Expectations in a (first year) university course
Context: The lecture style is a bit different from usual, and people have generally found the course harder than they expected (it being a first year CPSC course). The midterm was very hard for most people and many people got lower grades than expected. The instructors have admitted that it was a bit harder than they aimed for, and have offered some makeup questions on the next assignment.
"I think more questions is better than fewer questions as it assesses more parts of the course topics, and not biasing those who are more stronger in one area vs another." --from the discussion: Re:Fail(a,mt)
hmm, this is an interesting point. Could we as students just be very used to finishing all questions on an exam? Is this a reasonable goal to have?
How much of the course material should the exam aim to cover? If the coverage is limited to what can be completed in the given time, then there will be some parts of the course that aren't tested. This means that students who are better at the content not covered will be at a disadvantage.
If the majority of students finish an exam, and then the majority of those students get most of the questions correct, what happens to the people who really put a lot of time into the course or who are really good at the material?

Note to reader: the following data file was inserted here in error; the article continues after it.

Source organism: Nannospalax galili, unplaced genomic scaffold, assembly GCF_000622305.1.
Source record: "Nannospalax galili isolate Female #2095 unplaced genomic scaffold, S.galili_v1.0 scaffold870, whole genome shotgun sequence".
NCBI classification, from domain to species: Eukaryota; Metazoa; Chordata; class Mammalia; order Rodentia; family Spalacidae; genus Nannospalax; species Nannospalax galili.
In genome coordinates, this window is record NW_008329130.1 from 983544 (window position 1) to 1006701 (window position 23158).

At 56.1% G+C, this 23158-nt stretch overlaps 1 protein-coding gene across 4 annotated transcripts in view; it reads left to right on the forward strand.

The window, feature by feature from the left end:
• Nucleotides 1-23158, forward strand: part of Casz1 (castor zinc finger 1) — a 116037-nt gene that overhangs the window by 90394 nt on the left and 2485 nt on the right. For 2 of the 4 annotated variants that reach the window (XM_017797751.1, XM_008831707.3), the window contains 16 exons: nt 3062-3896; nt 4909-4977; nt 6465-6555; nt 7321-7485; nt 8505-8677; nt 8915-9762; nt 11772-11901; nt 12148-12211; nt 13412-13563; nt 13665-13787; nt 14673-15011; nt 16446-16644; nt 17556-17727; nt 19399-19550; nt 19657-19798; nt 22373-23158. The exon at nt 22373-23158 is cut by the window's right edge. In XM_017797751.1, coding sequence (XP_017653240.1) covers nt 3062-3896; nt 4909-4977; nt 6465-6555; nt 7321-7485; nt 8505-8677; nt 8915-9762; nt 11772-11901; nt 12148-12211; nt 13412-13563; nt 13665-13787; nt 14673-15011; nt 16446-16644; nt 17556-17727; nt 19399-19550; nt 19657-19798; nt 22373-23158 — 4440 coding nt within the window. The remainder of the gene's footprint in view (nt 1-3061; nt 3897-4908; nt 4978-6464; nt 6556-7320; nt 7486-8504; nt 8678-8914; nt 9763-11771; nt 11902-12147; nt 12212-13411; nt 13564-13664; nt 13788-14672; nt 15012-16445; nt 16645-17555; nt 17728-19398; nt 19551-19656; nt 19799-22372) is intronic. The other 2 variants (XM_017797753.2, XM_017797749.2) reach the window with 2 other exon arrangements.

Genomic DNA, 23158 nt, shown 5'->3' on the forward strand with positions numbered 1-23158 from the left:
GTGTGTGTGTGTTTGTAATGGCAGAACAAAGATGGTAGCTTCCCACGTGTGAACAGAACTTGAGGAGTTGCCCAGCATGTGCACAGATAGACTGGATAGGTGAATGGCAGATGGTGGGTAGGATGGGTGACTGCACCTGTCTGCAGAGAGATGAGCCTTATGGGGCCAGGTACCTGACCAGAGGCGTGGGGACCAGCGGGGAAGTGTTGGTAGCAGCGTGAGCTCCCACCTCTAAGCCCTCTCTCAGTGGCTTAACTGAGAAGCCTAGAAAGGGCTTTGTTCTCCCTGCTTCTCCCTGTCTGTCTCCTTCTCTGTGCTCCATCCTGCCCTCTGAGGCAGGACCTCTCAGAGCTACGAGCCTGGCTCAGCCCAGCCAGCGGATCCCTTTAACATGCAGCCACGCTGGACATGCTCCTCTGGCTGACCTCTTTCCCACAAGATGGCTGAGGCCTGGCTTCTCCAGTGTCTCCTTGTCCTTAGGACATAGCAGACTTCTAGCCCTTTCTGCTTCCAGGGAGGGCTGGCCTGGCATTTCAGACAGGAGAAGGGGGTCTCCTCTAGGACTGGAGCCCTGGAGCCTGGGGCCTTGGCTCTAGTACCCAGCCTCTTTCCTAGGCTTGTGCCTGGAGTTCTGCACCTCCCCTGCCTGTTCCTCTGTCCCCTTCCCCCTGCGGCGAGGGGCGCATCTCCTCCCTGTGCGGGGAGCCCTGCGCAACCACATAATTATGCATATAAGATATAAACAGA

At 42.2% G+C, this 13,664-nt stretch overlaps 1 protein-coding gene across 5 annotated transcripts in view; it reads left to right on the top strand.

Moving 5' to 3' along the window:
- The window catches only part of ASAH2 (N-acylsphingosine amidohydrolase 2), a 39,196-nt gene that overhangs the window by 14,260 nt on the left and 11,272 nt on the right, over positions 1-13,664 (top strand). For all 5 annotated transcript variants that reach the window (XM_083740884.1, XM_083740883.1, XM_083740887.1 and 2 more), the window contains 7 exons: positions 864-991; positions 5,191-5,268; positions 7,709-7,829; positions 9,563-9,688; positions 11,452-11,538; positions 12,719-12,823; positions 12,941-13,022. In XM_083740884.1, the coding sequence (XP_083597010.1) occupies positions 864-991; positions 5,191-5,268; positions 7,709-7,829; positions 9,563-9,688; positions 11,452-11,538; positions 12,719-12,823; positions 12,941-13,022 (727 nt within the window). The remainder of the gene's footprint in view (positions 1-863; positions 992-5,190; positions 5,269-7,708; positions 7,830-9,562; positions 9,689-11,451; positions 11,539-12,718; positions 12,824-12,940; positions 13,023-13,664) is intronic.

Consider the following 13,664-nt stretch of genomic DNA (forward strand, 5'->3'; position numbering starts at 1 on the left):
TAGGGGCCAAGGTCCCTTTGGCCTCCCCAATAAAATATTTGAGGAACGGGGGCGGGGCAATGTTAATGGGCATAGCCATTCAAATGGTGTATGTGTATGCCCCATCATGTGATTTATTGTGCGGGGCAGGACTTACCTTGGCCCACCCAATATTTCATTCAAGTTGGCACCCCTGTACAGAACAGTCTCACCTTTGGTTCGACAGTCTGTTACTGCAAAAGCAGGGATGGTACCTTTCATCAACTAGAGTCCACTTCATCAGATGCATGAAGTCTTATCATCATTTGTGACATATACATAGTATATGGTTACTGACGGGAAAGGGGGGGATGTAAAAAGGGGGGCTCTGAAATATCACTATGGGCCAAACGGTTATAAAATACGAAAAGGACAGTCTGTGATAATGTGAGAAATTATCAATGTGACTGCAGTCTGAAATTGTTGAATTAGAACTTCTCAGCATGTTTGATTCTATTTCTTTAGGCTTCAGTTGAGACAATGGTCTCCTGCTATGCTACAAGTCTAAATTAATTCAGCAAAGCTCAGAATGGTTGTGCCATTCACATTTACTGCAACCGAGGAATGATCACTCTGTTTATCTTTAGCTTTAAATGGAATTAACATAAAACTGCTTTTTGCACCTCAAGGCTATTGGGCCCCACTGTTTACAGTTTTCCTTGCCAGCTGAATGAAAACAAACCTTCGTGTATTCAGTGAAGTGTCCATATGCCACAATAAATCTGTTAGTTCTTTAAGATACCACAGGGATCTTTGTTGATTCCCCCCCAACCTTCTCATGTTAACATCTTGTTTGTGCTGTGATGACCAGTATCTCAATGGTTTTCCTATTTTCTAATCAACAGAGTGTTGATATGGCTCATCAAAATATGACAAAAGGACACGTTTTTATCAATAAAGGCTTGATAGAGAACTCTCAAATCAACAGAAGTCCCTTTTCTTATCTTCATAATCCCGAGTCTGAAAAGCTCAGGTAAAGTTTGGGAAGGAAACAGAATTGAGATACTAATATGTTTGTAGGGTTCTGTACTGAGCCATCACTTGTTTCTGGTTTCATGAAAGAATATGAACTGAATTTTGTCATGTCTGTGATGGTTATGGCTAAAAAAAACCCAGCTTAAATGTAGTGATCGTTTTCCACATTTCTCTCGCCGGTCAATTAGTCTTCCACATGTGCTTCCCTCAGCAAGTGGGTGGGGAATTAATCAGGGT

Perhaps there there is expectation inflation in the same way some people talk about there being grade inflation? http://en.wikipedia.org/wiki/Grade_inflation I personally feel I learn more from classes that cover some content that is beyond my current ability (sometimes only expecting me to just pass the course). If I don't get it right away, it often will make sense later in the class or even after the class is finished.
Buying college education
"Moreover, if you’re not planning on becoming, say, a doctor, the benefits of diligent study can be overstated. In recent decades, the biggest rewards have gone to those whose intelligence is deployable in new directions on short notice, not to those who are locked into a single marketable skill, however thoroughly learned and accredited. Most of the employees who built up, say, Google in its early stages could never have been trained to do so, because neither the company nor the idea of it existed when they were getting their educations. Under such circumstances, it’s best not to specialize too much." --from NY Times article: What a college education buys